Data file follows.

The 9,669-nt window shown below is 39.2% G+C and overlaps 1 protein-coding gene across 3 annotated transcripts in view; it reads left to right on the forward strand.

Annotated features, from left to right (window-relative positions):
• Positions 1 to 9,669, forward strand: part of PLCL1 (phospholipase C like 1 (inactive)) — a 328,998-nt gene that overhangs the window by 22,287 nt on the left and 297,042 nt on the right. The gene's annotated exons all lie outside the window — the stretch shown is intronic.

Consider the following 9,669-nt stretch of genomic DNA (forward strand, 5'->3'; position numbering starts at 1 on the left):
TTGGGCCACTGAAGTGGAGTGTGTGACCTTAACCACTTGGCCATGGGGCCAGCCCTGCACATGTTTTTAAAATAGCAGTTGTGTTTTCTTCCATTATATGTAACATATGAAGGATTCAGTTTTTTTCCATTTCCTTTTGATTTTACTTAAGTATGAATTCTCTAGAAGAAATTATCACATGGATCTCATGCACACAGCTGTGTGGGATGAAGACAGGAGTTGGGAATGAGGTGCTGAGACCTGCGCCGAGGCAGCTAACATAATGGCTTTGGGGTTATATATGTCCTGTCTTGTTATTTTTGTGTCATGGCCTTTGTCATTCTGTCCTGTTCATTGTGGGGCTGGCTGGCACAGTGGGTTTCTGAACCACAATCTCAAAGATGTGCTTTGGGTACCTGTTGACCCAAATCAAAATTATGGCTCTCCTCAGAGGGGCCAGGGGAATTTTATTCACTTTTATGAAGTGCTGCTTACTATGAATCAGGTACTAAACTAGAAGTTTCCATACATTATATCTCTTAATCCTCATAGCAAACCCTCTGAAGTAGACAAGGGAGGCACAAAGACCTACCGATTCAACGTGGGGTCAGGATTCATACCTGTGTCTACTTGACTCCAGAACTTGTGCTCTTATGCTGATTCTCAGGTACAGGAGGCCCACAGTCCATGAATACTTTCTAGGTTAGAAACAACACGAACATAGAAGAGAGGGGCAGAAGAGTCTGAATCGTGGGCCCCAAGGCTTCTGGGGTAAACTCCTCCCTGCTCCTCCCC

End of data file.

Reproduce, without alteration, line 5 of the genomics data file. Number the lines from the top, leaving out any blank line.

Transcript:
TTGGGCCACTGAAGTGGAGTGTGTGACCTTAACCACTTGGCCATGGGGCCAGCCCTGCACATGTTTTTAAAATAGCAGTTGTGTTTTCTTCCATTATATGTAACATATGAAGGATTCAGTTTTTTTCCATTTCCTTTTGATTTTACTTAAGTATGAATTCTCTAGAAGAAATTATCACATGGATCTCATGCACACAGCTGTGTGGGATGAAGACAGGAGTTGGGAATGAGGTGCTGAGACCTGCGCCGAGGCAGCTAACATAATGGCTTTGGGGTTATATATGTCCTGTCTTGTTATTTTTGTGTCATGGCCTTTGTCATTCTGTCCTGTTCATTGTGGGGCTGGCTGGCACAGTGGGTTTCTGAACCACAATCTCAAAGATGTGCTTTGGGTACCTGTTGACCCAAATCAAAATTATGGCTCTCCTCAGAGGGGCCAGGGGAATTTTATTCACTTTTATGAAGTGCTGCTTACTATGAATCAGGTACTAAACTAGAAGTTTCCATACATTATATCTCTTAATCCTCATAGCAAACCCTCTGAAGTAGACAAGGGAGGCACAAAGACCTACCGATTCAACGTGGGGTCAGGATTCATACCTGTGTCTACTTGACTCCAGAACTTGTGCTCTTATGCTGATTCTCAGGTACAGGAGGCCCACAGTCCATGAATACTTTCTAGGTTAGAAACAACACGAACATAGAAGAGAGGGGCAGAAGAGTCTGAATCGTGGGCCCCAAGGCTTCTGGGGTAAACTCCTCCCTGCTCCTCCCC